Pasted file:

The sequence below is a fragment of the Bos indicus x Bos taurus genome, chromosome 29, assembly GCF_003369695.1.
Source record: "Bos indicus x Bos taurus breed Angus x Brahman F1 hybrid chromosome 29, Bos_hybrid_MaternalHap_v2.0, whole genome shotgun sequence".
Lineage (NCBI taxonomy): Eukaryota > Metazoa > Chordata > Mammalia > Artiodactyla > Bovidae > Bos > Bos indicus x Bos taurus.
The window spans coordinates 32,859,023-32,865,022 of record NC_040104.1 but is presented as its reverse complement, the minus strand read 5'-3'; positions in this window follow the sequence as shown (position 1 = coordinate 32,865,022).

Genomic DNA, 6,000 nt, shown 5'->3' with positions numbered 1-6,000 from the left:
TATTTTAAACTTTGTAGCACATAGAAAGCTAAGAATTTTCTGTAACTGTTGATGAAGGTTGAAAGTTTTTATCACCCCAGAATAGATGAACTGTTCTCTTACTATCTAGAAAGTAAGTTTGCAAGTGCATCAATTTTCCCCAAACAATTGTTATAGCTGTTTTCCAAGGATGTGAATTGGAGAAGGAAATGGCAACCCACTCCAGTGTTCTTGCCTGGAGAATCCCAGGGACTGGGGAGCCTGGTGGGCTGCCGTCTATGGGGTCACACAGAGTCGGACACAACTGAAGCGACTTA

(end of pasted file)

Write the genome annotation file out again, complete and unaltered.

The sequence below is a fragment of the Bos indicus x Bos taurus genome, chromosome 29, assembly GCF_003369695.1.
Source record: "Bos indicus x Bos taurus breed Angus x Brahman F1 hybrid chromosome 29, Bos_hybrid_MaternalHap_v2.0, whole genome shotgun sequence".
Lineage (NCBI taxonomy): Eukaryota > Metazoa > Chordata > Mammalia > Artiodactyla > Bovidae > Bos > Bos indicus x Bos taurus.
The window spans coordinates 32,859,023-32,865,022 of record NC_040104.1 but is presented as its reverse complement, the minus strand read 5'-3'; positions in this window follow the sequence as shown (position 1 = coordinate 32,865,022).

Genomic DNA, 6,000 nt, shown 5'->3' with positions numbered 1-6,000 from the left:
TATTTTAAACTTTGTAGCACATAGAAAGCTAAGAATTTTCTGTAACTGTTGATGAAGGTTGAAAGTTTTTATCACCCCAGAATAGATGAACTGTTCTCTTACTATCTAGAAAGTAAGTTTGCAAGTGCATCAATTTTCCCCAAACAATTGTTATAGCTGTTTTCCAAGGATGTGAATTGGAGAAGGAAATGGCAACCCACTCCAGTGTTCTTGCCTGGAGAATCCCAGGGACTGGGGAGCCTGGTGGGCTGCCGTCTATGGGGTCACACAGAGTCGGACACAACTGAAGCGACTTA